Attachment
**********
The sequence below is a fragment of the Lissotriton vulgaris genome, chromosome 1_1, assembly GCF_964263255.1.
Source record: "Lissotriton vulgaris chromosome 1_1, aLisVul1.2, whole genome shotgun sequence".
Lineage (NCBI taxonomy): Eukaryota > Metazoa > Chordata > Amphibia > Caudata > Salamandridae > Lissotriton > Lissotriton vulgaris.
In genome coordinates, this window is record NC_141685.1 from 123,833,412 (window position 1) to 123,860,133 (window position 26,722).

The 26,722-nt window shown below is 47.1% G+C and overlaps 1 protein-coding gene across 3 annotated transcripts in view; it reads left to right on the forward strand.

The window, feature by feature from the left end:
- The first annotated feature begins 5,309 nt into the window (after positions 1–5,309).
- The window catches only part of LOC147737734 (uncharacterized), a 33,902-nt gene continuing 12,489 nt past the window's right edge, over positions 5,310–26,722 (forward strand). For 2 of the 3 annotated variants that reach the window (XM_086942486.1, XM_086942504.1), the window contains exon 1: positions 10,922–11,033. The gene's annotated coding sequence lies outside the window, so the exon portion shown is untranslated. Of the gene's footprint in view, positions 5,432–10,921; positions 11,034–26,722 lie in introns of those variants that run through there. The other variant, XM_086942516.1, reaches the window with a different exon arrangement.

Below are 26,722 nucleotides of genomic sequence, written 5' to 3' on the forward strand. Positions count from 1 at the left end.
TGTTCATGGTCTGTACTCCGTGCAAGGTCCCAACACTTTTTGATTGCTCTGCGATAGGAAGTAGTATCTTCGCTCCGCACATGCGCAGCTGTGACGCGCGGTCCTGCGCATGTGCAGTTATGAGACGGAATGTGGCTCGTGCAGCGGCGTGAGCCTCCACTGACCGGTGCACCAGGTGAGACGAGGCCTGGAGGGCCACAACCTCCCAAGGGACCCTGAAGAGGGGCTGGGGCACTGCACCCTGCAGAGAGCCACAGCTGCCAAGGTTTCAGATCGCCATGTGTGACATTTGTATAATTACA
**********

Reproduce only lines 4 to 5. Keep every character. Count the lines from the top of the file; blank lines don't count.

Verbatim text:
In genome coordinates, this window is record NC_141685.1 from 123,833,412 (window position 1) to 123,860,133 (window position 26,722).

The 26,722-nt window shown below is 47.1% G+C and overlaps 1 protein-coding gene across 3 annotated transcripts in view; it reads left to right on the forward strand.